We are a commercial gallery seeking an active role in shaping art discourse by giving a platform to contemporary positions; representing an international roster of emerging artists whose work challenges dominant historical narratives and is socially engaged. We work to facilitate broader social access to art and contribute to the wider critical conversation on contemporary art through a public programme of exhibitions, talks and performances. We encourage inclusive participation and conversation within the gallery, whilst supporting the growth of the gallery’s artists into a broader dialogue that includes private and institutional collections. We care greatly for our audiences of artists, collectors, curators, and all those interested in looking and learning, from seasoned professionals to curious newcomers. We continue to champion female artists: the gallery represents more female artists than male artists, still one of only a few galleries in the world to do so. We work to create the conditions in which experimental art practices can thrive, exhibiting challenging media such as performance and installation, and developing the models that secure their visibility in historically conservative markets.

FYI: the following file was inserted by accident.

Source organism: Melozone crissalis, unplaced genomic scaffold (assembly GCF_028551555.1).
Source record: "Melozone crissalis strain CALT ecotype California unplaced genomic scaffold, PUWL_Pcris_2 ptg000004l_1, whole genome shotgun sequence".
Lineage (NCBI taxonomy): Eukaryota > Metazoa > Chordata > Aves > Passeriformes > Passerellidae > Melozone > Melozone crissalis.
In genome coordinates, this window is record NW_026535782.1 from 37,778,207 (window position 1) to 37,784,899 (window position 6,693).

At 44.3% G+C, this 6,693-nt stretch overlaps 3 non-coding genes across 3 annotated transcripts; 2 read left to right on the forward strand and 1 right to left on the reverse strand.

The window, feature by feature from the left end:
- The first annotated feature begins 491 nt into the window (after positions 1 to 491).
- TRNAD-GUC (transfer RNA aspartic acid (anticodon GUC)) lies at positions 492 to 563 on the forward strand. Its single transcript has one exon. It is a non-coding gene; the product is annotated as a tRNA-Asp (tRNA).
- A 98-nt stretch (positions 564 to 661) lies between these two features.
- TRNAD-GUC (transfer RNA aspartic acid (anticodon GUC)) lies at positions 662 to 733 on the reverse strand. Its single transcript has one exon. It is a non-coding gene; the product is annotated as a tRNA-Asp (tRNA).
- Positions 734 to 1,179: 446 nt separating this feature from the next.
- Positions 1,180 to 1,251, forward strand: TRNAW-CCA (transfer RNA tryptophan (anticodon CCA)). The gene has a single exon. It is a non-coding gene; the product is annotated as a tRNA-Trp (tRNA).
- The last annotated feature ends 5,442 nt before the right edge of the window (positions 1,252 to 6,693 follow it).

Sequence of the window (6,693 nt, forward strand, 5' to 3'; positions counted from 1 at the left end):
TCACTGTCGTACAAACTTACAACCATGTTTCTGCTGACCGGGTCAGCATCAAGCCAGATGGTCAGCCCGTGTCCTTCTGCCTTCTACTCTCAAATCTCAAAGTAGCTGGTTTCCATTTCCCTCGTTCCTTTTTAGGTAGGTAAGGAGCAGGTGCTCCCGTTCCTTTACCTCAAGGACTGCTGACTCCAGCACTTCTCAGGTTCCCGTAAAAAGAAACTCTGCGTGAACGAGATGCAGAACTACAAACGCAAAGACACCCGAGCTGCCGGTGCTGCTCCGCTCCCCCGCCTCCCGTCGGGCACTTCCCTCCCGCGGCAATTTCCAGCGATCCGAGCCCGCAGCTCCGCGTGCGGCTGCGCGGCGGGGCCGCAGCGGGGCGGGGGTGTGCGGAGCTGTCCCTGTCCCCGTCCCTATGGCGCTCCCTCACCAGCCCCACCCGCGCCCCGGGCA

London Collective on Vortic Collect
London Collective is a new section on the Vortic Collect app, bringing together 40 of the UK’s best commercial galleries to present exhibitions on the new extended reality app for the art world. London Collective consists of 40 art dealers and gallerists who came together in recognition that this is a defining moment of change in how art is accessed. Whilst a number of London galleries have recently reopened, travel and other restrictions mean many people are still unable to visit exhibitions in person. In the London Collective section of the Vortic Collect app, galleries will show specially curated presentations, providing them with an additional virtual space to complement their physical gallery programmes. The new initiative enables galleries to support one another by sharing their audiences and enables visitors to simulate the experience of visiting multiple London gallery locations.